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Let’s talk: Are roadside memorials ‘ugly’ or poignant?

Are they a good reminder to slow down and take care?

A Gold Coast man has caused a stir after demanding that a roadside memorial be removed from his property.

The Tallai man has threatened to remove the memorial, which features flowers, a cross, and children’s drawings, calling the shrine “a pile of f***ing bulls**t” in an expletive-laden rant to the Gold Coast Bulletin

“It’s on our property, no one asked us if they could put it there and they just shoved this (expletive) memorial in our front yard and we’re (expletive) off about it,” he said.

“It’s ugly and it’s disrespectful and it’s not going to bring the person back.”

A 57-year-old woman was killed in a car accident at the site, while another man was left critically injured.  

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The resident has threatened to cut down the tree the memorial is placed at “so they’ve got nothing left to it”, and said that he will destroy the contents of the memorial immediately after the woman’s funeral.

Peter Frazer, a prominent road safety campaigner and Safer Australian Roads and Highways president, told News Corp that he had never heard complaints like this, and that roadside memorials serve as a reminder to drivers to take care.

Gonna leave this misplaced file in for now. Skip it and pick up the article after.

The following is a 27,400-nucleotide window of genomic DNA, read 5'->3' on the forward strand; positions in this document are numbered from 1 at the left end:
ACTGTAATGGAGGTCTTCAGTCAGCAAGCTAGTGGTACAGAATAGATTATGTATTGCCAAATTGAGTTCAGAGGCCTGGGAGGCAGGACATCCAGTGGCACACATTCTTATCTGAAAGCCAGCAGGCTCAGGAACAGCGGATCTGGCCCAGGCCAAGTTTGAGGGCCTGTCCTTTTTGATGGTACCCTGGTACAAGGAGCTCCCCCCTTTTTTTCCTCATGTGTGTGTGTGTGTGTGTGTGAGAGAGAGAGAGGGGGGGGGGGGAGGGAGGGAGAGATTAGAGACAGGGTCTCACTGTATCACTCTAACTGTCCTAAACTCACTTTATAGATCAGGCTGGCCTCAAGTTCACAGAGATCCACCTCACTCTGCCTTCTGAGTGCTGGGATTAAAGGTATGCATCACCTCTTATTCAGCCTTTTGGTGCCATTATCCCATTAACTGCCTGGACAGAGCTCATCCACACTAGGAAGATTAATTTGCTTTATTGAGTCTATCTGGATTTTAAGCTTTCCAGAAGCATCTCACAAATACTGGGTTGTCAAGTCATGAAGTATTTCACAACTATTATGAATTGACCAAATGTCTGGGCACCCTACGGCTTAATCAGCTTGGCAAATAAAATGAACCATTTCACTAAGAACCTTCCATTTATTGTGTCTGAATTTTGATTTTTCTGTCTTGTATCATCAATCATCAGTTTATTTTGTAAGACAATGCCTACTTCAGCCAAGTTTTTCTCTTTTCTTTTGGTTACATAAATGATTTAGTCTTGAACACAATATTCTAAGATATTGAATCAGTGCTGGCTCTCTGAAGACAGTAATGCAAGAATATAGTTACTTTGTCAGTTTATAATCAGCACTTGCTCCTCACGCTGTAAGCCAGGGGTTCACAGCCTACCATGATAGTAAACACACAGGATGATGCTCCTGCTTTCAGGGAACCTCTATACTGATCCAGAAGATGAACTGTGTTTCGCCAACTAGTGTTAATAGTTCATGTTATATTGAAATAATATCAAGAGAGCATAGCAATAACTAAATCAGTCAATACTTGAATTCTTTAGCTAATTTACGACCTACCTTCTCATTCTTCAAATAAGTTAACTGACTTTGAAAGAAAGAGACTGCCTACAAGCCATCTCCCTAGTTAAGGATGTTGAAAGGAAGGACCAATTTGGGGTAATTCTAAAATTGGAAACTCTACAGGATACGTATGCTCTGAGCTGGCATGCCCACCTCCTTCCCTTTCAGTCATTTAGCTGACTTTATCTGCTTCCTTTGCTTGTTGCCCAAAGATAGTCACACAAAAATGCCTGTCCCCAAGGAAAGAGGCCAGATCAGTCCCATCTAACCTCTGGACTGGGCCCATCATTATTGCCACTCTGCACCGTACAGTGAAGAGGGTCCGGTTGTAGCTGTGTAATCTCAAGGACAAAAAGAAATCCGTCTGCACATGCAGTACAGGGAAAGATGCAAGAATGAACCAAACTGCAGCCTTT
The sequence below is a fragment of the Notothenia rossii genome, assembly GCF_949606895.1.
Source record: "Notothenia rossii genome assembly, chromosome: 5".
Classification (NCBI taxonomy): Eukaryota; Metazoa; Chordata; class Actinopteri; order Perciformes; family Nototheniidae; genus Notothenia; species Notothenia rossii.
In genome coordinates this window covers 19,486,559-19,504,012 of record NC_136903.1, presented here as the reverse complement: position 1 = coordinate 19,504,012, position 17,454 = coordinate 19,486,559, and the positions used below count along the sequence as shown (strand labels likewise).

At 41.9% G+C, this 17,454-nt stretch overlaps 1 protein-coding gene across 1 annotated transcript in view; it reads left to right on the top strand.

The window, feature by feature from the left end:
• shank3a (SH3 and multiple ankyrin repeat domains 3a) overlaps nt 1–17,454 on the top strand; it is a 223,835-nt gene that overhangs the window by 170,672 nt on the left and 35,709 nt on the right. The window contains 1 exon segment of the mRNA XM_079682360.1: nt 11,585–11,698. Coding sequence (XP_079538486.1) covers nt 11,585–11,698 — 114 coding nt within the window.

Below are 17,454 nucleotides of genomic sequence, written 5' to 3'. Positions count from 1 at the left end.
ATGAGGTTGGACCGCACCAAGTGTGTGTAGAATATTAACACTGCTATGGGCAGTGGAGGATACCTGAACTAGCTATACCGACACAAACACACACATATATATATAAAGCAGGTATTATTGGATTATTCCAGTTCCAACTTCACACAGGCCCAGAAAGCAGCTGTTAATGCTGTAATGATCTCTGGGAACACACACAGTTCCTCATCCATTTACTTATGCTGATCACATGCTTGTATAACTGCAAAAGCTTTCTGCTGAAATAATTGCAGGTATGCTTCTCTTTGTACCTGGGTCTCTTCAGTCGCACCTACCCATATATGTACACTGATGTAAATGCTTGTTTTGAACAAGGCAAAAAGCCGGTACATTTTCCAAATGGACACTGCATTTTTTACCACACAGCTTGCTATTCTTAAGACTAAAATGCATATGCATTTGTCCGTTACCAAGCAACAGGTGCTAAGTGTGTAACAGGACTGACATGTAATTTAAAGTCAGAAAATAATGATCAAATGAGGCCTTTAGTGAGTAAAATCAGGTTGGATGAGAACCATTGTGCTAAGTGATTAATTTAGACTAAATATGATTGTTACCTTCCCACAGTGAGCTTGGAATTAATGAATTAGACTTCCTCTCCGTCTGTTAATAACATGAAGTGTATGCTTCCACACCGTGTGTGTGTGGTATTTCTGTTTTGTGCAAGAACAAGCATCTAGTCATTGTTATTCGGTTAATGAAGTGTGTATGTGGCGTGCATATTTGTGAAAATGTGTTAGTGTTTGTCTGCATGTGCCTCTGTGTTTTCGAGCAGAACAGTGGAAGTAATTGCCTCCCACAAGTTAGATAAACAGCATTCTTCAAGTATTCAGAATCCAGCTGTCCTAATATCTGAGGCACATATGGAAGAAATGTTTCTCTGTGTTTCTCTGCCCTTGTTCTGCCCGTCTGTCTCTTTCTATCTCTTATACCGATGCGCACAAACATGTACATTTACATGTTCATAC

Frazer became involved in road safety after his own daughter, Sarah, was killed by a truck in 2012 while standing in a highway breakdown lane on her way to university. 

“It’s tended to be a fairly positive attitude, and people recognise it’s done out of respect where people have been killed,” he said. 

“It’s really important to recognise that someone has been killed.

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“With 1,300 people killed last year and 35,000 seriously injured, we really need to raise the awareness of all drivers that this has happened, in this spot, and it could happen to them.

“One of the interesting things is that truck drivers have talked about slowing down if they’re speeding when they see a roadside memorial. It’s a really poignant reminder.”

Greg Rappo, Road Safety Education program director told news.com.au that the Gold Coast resident’s complaint was one of a minority. 

“I really think this is a minority, I know the broad community is very, very supportive,” he said. 

Do you think roadside memorials are “ugly”, or are they a poignant reminder to slow down and take care while paying respect to lives lost?

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